IAEA: Syria Built a Second Nuke Site

This week, the UN identified a complex in Syria whose design has the organization concerned that the Assad regime may be developing nuclear weapons.

In a report submitted this week, IAEA officials reported several buildings in the northwest Syrian city of Al-Hasakah that are identical to a uranium enrichment facility that once existed in Libya.  In addition, the organization uncovered evidence that implicated Syria in the production of uranium and plutonium.  However, the buildings have been converted into a cotton-spinning factory and no evidence was found suggesting that there was ever any uranium production activity in the facility.

IAEA found other evidence regarding Syria’s nuclear aspirations.  That evidence includes correspondence between Syrian officials and A.Q. Khan, the developer of Pakistan’s nuclear arsenal that requested Khan’s presence at the site shortly after Pakistan acquired nuclear technology in 1998.  In addition, Khan reportedly visited Syria in 2004 on a scientific lecture tour and the Assad regime reported its possession of a letter from Khan in 2007.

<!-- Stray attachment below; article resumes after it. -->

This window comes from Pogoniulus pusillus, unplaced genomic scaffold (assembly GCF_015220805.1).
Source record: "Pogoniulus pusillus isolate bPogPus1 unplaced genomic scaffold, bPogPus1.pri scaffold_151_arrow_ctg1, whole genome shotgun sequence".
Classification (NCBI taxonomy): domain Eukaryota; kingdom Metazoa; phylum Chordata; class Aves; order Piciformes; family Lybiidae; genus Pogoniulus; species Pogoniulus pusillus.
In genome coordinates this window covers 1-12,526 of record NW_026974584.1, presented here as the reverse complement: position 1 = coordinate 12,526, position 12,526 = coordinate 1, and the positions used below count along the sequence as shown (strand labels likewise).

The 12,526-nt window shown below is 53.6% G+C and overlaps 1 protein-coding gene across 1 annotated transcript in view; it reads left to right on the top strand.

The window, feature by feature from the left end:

Investigators noticed the site following an investigation into a Swiss family who were part of the Khan smuggling operation.  That investigation yielded a set of plans for a facility that matches both the Syrian and Libyan facilities, even having the same parking garage design.

In 2007, Israel bombed a plutonium enrichment plant that was partially staffed by North Korean scientists.  Syria denied it was pursuing nuclear technology at the time, but the similarity in the design between the bombed facility and the one uncovered this week suggests that the country may have been attempting to develop uranium and plutonium weapons at the time.  In addition, Syria has prevented the IAEA from investigating the bombed site.

Syrian officials have been silent regarding the issue, although last week they refused to allow an IAEA visit to either one of the sites.  However, analysts from the US have urged the IAEA to learn what they can about the site so they can understand what Syria’s intentions were, especially if they planned to produce a weapon that would put them on par with Israel, with whom it is still technically at war.